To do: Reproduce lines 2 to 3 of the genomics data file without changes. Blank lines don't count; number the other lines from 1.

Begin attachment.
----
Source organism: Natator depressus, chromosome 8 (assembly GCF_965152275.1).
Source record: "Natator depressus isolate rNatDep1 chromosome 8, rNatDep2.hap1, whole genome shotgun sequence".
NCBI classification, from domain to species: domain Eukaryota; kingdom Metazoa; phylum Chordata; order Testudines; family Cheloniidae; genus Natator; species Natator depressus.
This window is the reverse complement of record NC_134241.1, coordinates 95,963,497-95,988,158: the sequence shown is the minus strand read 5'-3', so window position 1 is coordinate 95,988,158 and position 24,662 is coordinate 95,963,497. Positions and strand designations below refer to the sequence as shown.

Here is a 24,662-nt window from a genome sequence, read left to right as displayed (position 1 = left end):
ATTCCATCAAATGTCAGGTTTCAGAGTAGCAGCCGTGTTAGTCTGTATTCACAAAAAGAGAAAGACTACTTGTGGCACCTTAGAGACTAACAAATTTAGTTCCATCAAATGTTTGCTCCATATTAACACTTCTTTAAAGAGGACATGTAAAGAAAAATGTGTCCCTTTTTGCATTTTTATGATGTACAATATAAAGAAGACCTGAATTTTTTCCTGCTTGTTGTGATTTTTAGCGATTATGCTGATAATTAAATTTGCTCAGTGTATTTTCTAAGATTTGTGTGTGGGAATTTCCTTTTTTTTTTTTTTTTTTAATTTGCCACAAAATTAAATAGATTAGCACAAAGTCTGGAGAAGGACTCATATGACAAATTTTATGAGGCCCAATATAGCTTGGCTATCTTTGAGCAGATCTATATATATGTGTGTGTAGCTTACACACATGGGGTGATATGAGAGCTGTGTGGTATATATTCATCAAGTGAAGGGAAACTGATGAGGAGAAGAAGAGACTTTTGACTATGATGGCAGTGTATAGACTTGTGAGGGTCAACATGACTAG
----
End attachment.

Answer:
Source record: "Natator depressus isolate rNatDep1 chromosome 8, rNatDep2.hap1, whole genome shotgun sequence".
NCBI classification, from domain to species: domain Eukaryota; kingdom Metazoa; phylum Chordata; order Testudines; family Cheloniidae; genus Natator; species Natator depressus.